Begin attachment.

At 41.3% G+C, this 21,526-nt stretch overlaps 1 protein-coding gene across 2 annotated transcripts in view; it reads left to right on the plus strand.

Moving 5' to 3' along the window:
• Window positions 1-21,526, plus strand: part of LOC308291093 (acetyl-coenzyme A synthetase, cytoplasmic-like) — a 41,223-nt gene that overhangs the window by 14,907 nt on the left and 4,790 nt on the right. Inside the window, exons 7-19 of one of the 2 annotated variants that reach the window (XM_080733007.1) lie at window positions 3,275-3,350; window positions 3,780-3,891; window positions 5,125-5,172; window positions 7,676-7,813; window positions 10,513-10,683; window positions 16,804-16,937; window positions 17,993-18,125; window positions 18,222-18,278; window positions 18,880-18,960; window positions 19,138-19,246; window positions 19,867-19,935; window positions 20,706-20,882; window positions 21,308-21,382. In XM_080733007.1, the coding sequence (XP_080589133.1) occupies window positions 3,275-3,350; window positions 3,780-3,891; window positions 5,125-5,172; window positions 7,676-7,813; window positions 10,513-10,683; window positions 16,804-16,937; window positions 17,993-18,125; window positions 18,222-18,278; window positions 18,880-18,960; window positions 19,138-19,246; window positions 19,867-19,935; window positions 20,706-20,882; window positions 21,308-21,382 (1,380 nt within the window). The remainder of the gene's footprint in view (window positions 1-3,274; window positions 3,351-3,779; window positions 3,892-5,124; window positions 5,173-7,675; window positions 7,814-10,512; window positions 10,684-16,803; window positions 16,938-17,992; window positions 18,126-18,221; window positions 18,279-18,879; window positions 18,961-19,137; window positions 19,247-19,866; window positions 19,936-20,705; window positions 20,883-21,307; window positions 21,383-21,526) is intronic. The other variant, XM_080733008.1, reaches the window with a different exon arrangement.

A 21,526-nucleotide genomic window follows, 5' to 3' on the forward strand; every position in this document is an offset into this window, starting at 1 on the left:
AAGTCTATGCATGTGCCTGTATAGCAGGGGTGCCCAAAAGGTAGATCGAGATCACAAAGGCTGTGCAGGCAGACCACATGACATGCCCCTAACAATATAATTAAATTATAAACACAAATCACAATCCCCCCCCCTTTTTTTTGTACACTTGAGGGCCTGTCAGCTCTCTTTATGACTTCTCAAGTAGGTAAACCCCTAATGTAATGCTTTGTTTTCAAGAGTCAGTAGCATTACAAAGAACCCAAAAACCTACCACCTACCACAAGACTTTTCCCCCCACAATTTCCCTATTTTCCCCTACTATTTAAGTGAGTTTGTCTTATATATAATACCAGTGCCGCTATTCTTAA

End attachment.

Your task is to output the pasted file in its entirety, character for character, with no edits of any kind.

At 41.3% G+C, this 21,526-nt stretch overlaps 1 protein-coding gene across 2 annotated transcripts in view; it reads left to right on the plus strand.

Moving 5' to 3' along the window:
• Window positions 1-21,526, plus strand: part of LOC308291093 (acetyl-coenzyme A synthetase, cytoplasmic-like) — a 41,223-nt gene that overhangs the window by 14,907 nt on the left and 4,790 nt on the right. Inside the window, exons 7-19 of one of the 2 annotated variants that reach the window (XM_080733007.1) lie at window positions 3,275-3,350; window positions 3,780-3,891; window positions 5,125-5,172; window positions 7,676-7,813; window positions 10,513-10,683; window positions 16,804-16,937; window positions 17,993-18,125; window positions 18,222-18,278; window positions 18,880-18,960; window positions 19,138-19,246; window positions 19,867-19,935; window positions 20,706-20,882; window positions 21,308-21,382. In XM_080733007.1, the coding sequence (XP_080589133.1) occupies window positions 3,275-3,350; window positions 3,780-3,891; window positions 5,125-5,172; window positions 7,676-7,813; window positions 10,513-10,683; window positions 16,804-16,937; window positions 17,993-18,125; window positions 18,222-18,278; window positions 18,880-18,960; window positions 19,138-19,246; window positions 19,867-19,935; window positions 20,706-20,882; window positions 21,308-21,382 (1,380 nt within the window). The remainder of the gene's footprint in view (window positions 1-3,274; window positions 3,351-3,779; window positions 3,892-5,124; window positions 5,173-7,675; window positions 7,814-10,512; window positions 10,684-16,803; window positions 16,938-17,992; window positions 18,126-18,221; window positions 18,279-18,879; window positions 18,961-19,137; window positions 19,247-19,866; window positions 19,936-20,705; window positions 20,883-21,307; window positions 21,383-21,526) is intronic. The other variant, XM_080733008.1, reaches the window with a different exon arrangement.

A 21,526-nucleotide genomic window follows, 5' to 3' on the forward strand; every position in this document is an offset into this window, starting at 1 on the left:
AAGTCTATGCATGTGCCTGTATAGCAGGGGTGCCCAAAAGGTAGATCGAGATCACAAAGGCTGTGCAGGCAGACCACATGACATGCCCCTAACAATATAATTAAATTATAAACACAAATCACAATCCCCCCCCCTTTTTTTTGTACACTTGAGGGCCTGTCAGCTCTCTTTATGACTTCTCAAGTAGGTAAACCCCTAATGTAATGCTTTGTTTTCAAGAGTCAGTAGCATTACAAAGAACCCAAAAACCTACCACCTACCACAAGACTTTTCCCCCCACAATTTCCCTATTTTCCCCTACTATTTAAGTGAGTTTGTCTTATATATAATACCAGTGCCGCTATTCTTAA